Unlocking the promise of IoT with standards (Reader Forum)
Today, users are discovering new ways to manage virtually every facet of their lives from their mobile devices, meaning the number of connected devices is set to grow over the coming years.
In fact, the World Advertising Research Center (WARC) predicts that, by 2025, 72% of internet users will access the web solely via smartphones. Presenting a golden opportunity, operators worldwide are considering new cellular capabilities for their IoT offerings, so the need to find a standardised way to reap the benefits of IoT data has never been greater.
The Global Certification Forum (GCF) promotes mobile and IoT certification programmes based on standards of interoperability. Its latest research into mobile device trends reveals a significant increase in the number of devices that incorporate a cellular IoT standard since 2019.
Two technologies, NB-IoT and LTE CAT M1 (FDD), dominated the population of devices achieving certification. With 5G happening now and the prolific growth of IoT connectivity, the standardisation of IoT technologies and collaboration of bodies will prove to be paramount to the success and continued growth of the industry.
As we enter a new digitalized era, a wide range of organisations, from established players to start-ups are launching IoT solutions and services. The tools of their trade include many different connectivity technologies, more complex devices and, a variety of data transmission protocols.
However, the challenge of dealing with a multitude of IoT device types, technologies and vendors adds complexity to their applications. This translates into a cost burden on IoT application developers and their customers.
A significant improvement to the economics of the IoT market requires a global standard that allows IoT application developers and solution providers to mix and match different connectivity technologies, transport protocols, security models and semantic ontologies.
This approach addresses two interoperability issues. One involves a technical framework that makes it easy to combine different technologies with the option to incorporate new developments, such as AR/VR and AI, that will be linked to future IoT solutions.
The second relates to interoperability between organisations. This can involve interchanging devices and sensors supplied by different vendors whose products conform to an open standard.
Interoperability also applies to linking two or more IoT solutions so that they can work across departmental and organisational silos.
Security and privacy in the IoT arena are gaining in importance and following hard on the heels of concerns about personal data. As organisations begin to cooperate in sharing data from IoT devices and applications there will be a greater need to standardize how policies are managed and maintained to ensure industry confidence.
IoT devices are continuing to become more complex, especially with the addition of 5G to the mix. The growth in mobile communication standards calls for a clear testing method to ensure compatibility and usability across all regions.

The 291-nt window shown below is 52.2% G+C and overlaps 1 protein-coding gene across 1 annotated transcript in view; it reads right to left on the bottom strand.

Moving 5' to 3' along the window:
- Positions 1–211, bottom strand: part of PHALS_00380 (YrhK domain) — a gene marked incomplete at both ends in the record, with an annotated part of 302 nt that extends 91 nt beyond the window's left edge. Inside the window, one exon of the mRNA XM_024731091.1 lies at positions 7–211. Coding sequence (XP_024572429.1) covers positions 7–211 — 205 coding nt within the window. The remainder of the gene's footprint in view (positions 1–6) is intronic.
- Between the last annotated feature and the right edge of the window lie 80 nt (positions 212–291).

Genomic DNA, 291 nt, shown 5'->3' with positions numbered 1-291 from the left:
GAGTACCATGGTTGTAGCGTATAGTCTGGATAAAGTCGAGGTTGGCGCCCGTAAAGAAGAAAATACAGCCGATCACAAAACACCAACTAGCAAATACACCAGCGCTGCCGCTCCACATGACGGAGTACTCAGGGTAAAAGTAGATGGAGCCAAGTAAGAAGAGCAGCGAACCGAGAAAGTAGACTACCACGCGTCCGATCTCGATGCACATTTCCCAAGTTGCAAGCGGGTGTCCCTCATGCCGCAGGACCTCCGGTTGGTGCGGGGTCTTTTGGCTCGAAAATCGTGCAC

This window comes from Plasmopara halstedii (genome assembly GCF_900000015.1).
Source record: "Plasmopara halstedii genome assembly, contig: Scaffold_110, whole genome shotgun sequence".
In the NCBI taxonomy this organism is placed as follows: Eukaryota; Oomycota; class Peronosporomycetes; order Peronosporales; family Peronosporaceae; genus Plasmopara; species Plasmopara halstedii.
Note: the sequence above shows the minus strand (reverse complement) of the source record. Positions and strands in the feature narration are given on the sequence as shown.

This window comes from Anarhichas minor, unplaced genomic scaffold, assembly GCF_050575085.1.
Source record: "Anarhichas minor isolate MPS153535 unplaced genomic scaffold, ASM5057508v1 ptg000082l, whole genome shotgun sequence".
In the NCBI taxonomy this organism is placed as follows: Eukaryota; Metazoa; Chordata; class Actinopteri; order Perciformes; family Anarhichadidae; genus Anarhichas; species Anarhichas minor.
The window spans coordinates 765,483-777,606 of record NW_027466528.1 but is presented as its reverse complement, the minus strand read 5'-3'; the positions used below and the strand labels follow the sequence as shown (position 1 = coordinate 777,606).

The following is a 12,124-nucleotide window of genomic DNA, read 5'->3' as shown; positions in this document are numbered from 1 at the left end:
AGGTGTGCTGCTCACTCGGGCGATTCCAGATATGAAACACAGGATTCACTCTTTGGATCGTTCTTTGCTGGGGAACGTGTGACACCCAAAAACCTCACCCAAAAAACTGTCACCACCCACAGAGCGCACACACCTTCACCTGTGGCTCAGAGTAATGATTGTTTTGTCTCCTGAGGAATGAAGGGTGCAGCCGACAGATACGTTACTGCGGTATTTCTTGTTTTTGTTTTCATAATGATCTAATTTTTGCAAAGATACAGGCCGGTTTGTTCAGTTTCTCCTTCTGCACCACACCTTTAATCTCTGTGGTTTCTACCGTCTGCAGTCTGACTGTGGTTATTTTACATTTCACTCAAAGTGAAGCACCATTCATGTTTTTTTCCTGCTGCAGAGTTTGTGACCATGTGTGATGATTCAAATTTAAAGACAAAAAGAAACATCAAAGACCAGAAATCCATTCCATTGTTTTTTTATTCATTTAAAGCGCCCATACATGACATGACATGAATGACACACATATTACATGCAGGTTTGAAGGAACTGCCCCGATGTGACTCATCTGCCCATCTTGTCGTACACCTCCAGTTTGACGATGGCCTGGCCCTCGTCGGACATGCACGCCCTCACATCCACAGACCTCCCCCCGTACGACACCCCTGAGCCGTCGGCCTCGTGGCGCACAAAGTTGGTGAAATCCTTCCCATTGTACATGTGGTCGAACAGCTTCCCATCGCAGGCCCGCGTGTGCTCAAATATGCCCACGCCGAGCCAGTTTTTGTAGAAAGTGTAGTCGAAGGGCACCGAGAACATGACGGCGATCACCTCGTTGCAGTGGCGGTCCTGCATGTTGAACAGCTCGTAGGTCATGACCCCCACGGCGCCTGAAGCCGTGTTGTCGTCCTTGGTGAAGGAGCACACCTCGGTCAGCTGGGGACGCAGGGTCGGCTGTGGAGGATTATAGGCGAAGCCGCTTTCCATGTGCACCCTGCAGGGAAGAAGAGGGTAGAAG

Certification is one to the critical steps to ensuring correct implementation of standards so that IoT devices will work for many years, allowing network operators to roll out upgrades in the future.
An important complement to standards is the confidence that comes from certification. Building on pioneering work, oneM2M and GCF have agreed to collaborate in rolling out a certification program for IoT devices, gateways, and platforms.
The oneM2M certification scheme is critical for sustained growth of the IoT market. GCF certification provides operators and manufacturers with the guarantee that core functionalities in devices will fulfil all requirements and perform correctly on networks, delivering a seamless roaming service for cellular devices.
Ideally, IoT complexity needs to be hidden from developers and end-users through an interface that abstracts low-level complexity into a higher-level set of design tools and controls. The oneM2M standard provides a framework for IoT deployments that does just that, a horizontal architecture which consists of an abstraction layer to allow every component in the deployment to communicate.
Working collaboratively, we can begin to unlock the true promise of IoT and deliver technical specifications which meet the need for a common M2M Service Layer.
Unlocking the market
As a mature and commercially deployed standard, the geographic reach of oneM2M continues to spread. oneM2M is also being considered as the national IoT standard for India as part of its smart cities vision – highlighting that now, more than ever, standards are critical to capturing scale and interoperability benefits in successful IoT deployments.
Alongside these developments, oneM2M has concluded a liaison agreement with the IoT Connectivity Alliance (ICA). This linkup amounts to a sizeable community of IoT developers and users across China and includes major actors such as Alibaba.
The emergence of the IoT has opened the door to a new era of innovation and commercial opportunities. However, the full potential of this market will only be achieved if reliable, secure and mature standards are in place and collaboration must continue to be the priority, working alongside stakeholders and industry associations in key sectors.
Ken Figueredo advises on market development and innovation for Chordant and its oneM2M-based data marketplace solution. His background spans business, management and technology consultancy. He currently focuses on the industrial internet, intelligent transport systems and the smart city sector.